Speaking of future planning, those sales projections help more than just your sales team plan for the year ahead. They also support production planning efforts.
After all, you base what you produce on what you sell. If you don’t have accurate estimations of what you’ll sell, production planning becomes a string of wild shots in the dark.
However, knowing the amounts of each product ordered and when they were ordered lets you create a detailed production plan. Instead of leaving it up to guesswork, you can pinpoint which products you should make, and when.
Those sales projections have a trickle down effect. By helping production planning they also help budgeting. When you have a detailed production plan laid out for the year, you can properly budget based on the corresponding production costs. And with a proper budget in hand, you can better plan for future hires, equipment upgrades and other line items.
7. Increased Sales
Finally, a CRM for manufacturing leads to increased sales. This is thanks again to your sales projections. Having a window into customers’ buying patterns enables you to leverage that data to increase sales.
Historical data reveals the peak order times and down times for each customer. And with the CRM data mapped out by big data analytics tools, your team can make informed decisions not only when to sell, but also what to sell.
Your sales team or customer success managers can then use this information in upselling and cross-selling, using the crunched numbers to identify the best times and products for cross-selling and upselling.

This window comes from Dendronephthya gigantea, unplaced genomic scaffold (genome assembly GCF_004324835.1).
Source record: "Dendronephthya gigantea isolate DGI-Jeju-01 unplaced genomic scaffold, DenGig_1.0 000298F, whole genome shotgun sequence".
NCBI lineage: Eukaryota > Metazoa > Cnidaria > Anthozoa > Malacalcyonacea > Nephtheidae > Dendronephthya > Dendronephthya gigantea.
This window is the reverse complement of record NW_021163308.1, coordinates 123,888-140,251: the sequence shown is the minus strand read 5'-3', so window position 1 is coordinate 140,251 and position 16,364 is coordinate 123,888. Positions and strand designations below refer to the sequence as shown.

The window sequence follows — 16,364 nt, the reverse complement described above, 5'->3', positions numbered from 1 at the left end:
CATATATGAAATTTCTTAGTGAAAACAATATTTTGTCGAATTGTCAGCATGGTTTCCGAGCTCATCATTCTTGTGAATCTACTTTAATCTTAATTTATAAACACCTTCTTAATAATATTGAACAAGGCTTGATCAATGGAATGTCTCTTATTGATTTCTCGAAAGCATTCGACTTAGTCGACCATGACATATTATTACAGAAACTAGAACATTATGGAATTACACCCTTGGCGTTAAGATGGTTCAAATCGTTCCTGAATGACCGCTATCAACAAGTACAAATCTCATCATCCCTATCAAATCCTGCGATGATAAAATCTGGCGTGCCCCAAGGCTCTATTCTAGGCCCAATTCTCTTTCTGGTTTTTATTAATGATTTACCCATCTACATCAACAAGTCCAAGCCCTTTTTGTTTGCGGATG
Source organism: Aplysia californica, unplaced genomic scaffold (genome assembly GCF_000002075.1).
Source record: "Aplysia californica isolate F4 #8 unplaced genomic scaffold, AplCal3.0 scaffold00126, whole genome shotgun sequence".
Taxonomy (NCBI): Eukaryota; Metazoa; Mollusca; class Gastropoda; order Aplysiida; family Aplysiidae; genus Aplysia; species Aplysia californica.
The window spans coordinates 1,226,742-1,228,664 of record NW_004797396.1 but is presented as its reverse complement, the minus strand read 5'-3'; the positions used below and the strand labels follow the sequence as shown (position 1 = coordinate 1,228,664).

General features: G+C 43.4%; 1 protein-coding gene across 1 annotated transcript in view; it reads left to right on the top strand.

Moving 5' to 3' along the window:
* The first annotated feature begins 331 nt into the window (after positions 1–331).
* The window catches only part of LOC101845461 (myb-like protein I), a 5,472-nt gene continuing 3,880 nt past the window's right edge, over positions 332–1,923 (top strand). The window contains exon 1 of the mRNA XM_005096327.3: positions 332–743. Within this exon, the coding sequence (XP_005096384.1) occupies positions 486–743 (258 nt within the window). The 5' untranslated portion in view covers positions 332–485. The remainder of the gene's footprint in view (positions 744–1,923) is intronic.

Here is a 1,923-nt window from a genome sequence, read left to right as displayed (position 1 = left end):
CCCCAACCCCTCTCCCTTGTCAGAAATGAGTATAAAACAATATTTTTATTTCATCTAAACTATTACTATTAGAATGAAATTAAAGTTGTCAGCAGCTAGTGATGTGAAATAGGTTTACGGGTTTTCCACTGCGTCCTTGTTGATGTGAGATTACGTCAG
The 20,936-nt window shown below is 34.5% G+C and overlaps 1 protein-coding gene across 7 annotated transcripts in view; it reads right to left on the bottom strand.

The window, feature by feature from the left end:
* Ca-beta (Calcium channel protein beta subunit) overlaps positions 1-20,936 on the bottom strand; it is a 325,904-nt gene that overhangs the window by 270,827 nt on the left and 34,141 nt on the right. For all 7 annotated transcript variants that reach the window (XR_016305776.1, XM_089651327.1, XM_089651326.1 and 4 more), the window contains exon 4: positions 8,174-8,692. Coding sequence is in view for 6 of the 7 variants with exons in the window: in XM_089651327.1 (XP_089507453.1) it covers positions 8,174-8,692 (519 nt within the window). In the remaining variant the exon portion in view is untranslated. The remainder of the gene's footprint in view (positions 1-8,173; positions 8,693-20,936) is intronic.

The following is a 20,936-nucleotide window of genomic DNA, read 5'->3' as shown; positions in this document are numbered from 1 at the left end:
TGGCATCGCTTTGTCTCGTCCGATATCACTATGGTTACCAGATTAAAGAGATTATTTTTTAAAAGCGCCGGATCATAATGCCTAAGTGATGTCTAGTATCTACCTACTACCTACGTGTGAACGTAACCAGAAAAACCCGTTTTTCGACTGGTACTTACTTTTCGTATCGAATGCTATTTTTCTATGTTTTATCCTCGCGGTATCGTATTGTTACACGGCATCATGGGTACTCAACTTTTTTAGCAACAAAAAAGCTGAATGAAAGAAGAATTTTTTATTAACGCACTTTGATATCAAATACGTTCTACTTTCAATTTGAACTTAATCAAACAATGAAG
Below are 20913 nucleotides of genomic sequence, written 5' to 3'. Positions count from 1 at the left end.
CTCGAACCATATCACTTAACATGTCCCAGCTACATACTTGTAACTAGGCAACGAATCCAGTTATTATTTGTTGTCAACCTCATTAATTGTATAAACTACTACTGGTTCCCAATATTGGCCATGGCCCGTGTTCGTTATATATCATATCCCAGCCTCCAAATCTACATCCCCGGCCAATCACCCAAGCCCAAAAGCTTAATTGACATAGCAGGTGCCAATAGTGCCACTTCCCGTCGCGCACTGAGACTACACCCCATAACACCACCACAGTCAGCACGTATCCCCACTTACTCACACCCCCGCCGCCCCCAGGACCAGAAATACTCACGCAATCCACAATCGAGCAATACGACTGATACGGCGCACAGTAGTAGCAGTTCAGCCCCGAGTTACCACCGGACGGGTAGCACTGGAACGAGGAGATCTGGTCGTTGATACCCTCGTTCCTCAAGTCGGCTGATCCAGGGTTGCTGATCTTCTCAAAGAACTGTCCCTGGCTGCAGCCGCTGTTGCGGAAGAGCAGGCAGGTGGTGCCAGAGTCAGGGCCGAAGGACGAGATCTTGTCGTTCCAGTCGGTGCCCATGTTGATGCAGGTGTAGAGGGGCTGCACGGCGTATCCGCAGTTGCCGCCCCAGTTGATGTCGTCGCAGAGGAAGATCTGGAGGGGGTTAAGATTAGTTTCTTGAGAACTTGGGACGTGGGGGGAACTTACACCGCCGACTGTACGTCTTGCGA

For example, a customer’s peak ordering time is a good entry point for both cross-selling and upselling, since the customer’s already in a buying mindset. And if the additional purchase adds value and is relevant, you’re even more likely to boost the sale size.
How to Determine if You Need a Manufacturing CRM
The benefits we just covered are some of the main perks of adopting a CRM. But that begs the question: how can you know if a CRM is the right choice for your business?
There’s not one right answer. Whether a CRM would help your company depends on a host of factors — particularly your unique needs.
With that in mind, here are some criteria to keep in mind as you evaluate the pros and cons of investing in a CRM for manufacturing:
- How are you managing leads, contacts, orders, customer service issues and other CRM activities? If you answered spreadsheets and notepads, a CRM is probably a good idea.
- What’s the potential ROI? As with any software purchase, you need to justify the investment.
- Do you have CRM functionality via an ERP system? If so, does it actually contribute to your operations or is it gathering digital dust on a forgotten virtual shelf?
If you have an ERP in place and it has CRM capabilities, you might be wondering, “Isn’t that enough?”
While it’s true that ERP systems can handle many CRM activities, it’s important to distinguish between traditional ERPs and modern ones. Traditional ERPs are known for being all-in-one solutions. They may come with an add-on here or there, but you generally receive the whole package in one system. They focus on a lot of different business areas, and as such, the vendor may not have time to develop deep CRM features.
However, most modern ERPs are comprised of pick-and-choose modules that can be sold as part of the ERP or as a standalone. The CRM capabilities of these types of ERP are much more comprehensive and effective.
If you’re still using a traditional ERP, you’re likely better off implementing a true CRM and integrating it with your ERP.
However, small businesses in particular can benefit from using the CRM component of their ERP, whether it’s traditional or modern.